USC Football: 2012 Season Not a Disaster Despite Massive Expectations

Matt FitzgeraldCorrespondent IIIDecember 2, 2012

LOS ANGELES, CA - NOVEMBER 24:  Head Coach Lane Kiffin of the USC Trojans walks away from Max Wittek #13 and Cody Kessler #6 as they warm up before the game against the Notre Dame Fighting Irish at Los Angeles Memorial Coliseum on November 24, 2012 in Los Angeles, California.  (Photo by Harry How/Getty Images)
Harry How/Getty Images

The 2012 USC Trojans are an easy target. Considering they were ranked No. 1 in the preseason, the perception is that the team seemingly crumbled under the weight of huge expectations.

But that's simply not the case.

Upon further examination—setting aside embedded anti-Lane Kiffin biases and inherent Southern Cal distaste—the Trojans had a somewhat respectable year. Let's face it: USC didn't belong as the top-ranked team in the country to begin with.

SportsCenter's Twitter team brought up a piercing fact about the Trojans' season that does hold at least some water based on its lofty initial ranking:

#DidYouKnow: USC's 5 losses are the most for a preseason AP No. 1 college football team since Ole Miss in 1964.

— SportsCenter (@SportsCenter) November 25, 2012

Hindsight is 20/20 of course, but all of the Trojans' losses came to a slew of top-tier teams.

On the road against Stanford, QB Matt Barkley was pressured all night long, and the same Cardinal defense that would hold recent No. 2 Oregon and its high-powered offense to 14 points in an overtime victory held USC to that number in regulation.

After that setback, Southern Cal rattled off four consecutive wins in convincing fashion. Then a trip to Arizona loomed, where Rich Rodriguez has implemented one of the nation's premier spread-option attacks that ranks seventh in the country in total offense (h/t

The Monte Kiffin-coached defense had no answers for the Wildcats, who were in the Top 25 at various points throughout the year. The Trojans only lost by three points away from home, 39-36.

Couple those with two losses to current AP No. 5 Oregon and national No. 1 Notre Dame (h/t ESPN), and it doesn't look like such a bad track record for the Trojans.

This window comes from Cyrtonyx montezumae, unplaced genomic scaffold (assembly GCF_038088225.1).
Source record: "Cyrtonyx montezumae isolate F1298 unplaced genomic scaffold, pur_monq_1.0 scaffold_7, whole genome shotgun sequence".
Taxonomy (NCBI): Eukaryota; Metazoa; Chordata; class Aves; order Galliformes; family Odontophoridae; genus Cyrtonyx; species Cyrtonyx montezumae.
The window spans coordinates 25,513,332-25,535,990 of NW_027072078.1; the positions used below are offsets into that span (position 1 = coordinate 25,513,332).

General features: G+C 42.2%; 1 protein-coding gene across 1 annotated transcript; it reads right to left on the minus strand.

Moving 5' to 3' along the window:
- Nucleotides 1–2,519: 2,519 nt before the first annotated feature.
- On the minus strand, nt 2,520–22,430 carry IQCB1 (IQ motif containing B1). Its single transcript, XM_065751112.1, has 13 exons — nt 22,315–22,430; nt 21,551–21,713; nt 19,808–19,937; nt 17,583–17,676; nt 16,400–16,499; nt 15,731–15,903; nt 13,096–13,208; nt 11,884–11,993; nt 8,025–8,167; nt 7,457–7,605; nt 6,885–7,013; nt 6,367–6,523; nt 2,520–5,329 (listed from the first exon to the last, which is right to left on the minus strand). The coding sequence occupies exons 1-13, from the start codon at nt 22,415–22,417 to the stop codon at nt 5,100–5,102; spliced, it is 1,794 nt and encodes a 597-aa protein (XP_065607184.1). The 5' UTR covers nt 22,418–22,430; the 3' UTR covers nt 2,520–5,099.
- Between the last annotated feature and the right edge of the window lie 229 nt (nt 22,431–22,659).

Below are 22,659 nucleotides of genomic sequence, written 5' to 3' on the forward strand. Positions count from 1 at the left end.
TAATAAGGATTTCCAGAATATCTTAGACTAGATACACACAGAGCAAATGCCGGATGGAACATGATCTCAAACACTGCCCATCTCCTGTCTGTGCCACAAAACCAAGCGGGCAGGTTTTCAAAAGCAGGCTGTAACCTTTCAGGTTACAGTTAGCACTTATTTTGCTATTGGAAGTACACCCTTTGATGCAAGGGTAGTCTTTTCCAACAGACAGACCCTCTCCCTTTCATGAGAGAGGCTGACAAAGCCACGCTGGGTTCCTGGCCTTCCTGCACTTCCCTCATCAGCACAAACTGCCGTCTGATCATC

Even the loss to UCLA is nothing to be ashamed of. The Bruins are rapidly rising under Jim L. Mora, and stopping their extremely balanced offense led by breakout freshman QB Brett Hundley and star running back Johnathan Franklin is much easier said than done.

Whether it's the NCAA sanctions and rules violations that have saddled the school for the past four years or whatever the case may be, USC has gotten a bad rap in the national spotlight as of late. Granted, this isn't the program we were accustomed to seeing that dominated so convincingly during the first decade of the 2000s. But it's not the substantial slouch that people currently perceive it as, either.

Lane Kiffin has shouldered a lot of the blame as the head coach, because he is rather brash and outspoken, never afraid to lob a controversial soundbite that makes for fine media fodder. That shouldn't diminish the perception of the product Kiffin helps recruit and put on the field, but it does.

It's time to stop pretending that the Trojans were a catastrophic failure and cease feeding the anti-Kiffin narrative.

This is the first time he has had a chance to be at the helm of a program, and it's his dream job. This was the maiden year the Trojans were eligible for the postseason under his watch, which also had to contribute to Southern Cal's inflated preseason stock.

There's no doubt Kiffin is still acquiring top-tier talent together to build a successful program for the future.

An unforeseen difficult schedule cost the Trojans dearly, as did a defense that was porous and inconsistent at times. Don't forget the man who could do no wrong under center in Barkley, who was also part of the equation down the stretch, throwing nine interceptions in his final four starts.

To scrap everything and start over would be the worst thing USC could do—because this season was not the debacle it's been made out to be.